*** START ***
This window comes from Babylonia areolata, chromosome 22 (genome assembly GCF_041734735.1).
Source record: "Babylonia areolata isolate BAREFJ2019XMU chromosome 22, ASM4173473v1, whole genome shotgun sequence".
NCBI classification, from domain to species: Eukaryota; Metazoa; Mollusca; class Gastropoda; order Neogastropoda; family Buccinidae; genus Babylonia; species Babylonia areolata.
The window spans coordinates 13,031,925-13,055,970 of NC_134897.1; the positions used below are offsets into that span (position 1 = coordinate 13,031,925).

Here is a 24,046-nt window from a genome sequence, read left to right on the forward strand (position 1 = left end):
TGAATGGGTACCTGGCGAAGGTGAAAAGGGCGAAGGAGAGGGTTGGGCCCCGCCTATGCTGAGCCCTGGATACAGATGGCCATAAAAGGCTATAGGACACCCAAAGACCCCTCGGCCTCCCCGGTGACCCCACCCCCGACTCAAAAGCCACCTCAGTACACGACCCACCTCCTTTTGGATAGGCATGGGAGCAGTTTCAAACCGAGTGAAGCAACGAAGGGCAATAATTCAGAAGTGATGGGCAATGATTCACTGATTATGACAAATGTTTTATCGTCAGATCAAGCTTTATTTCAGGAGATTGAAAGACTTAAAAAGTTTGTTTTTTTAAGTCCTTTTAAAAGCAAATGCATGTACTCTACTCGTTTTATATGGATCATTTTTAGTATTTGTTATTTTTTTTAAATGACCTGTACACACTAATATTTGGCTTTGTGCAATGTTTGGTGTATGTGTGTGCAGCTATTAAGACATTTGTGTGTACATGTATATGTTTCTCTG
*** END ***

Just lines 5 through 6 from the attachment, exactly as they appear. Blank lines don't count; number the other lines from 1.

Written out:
Here is a 24,046-nt window from a genome sequence, read left to right on the forward strand (position 1 = left end):
TGAATGGGTACCTGGCGAAGGTGAAAAGGGCGAAGGAGAGGGTTGGGCCCCGCCTATGCTGAGCCCTGGATACAGATGGCCATAAAAGGCTATAGGACACCCAAAGACCCCTCGGCCTCCCCGGTGACCCCACCCCCGACTCAAAAGCCACCTCAGTACACGACCCACCTCCTTTTGGATAGGCATGGGAGCAGTTTCAAACCGAGTGAAGCAACGAAGGGCAATAATTCAGAAGTGATGGGCAATGATTCACTGATTATGACAAATGTTTTATCGTCAGATCAAGCTTTATTTCAGGAGATTGAAAGACTTAAAAAGTTTGTTTTTTTAAGTCCTTTTAAAAGCAAATGCATGTACTCTACTCGTTTTATATGGATCATTTTTAGTATTTGTTATTTTTTTTAAATGACCTGTACACACTAATATTTGGCTTTGTGCAATGTTTGGTGTATGTGTGTGCAGCTATTAAGACATTTGTGTGTACATGTATATGTTTCTCTG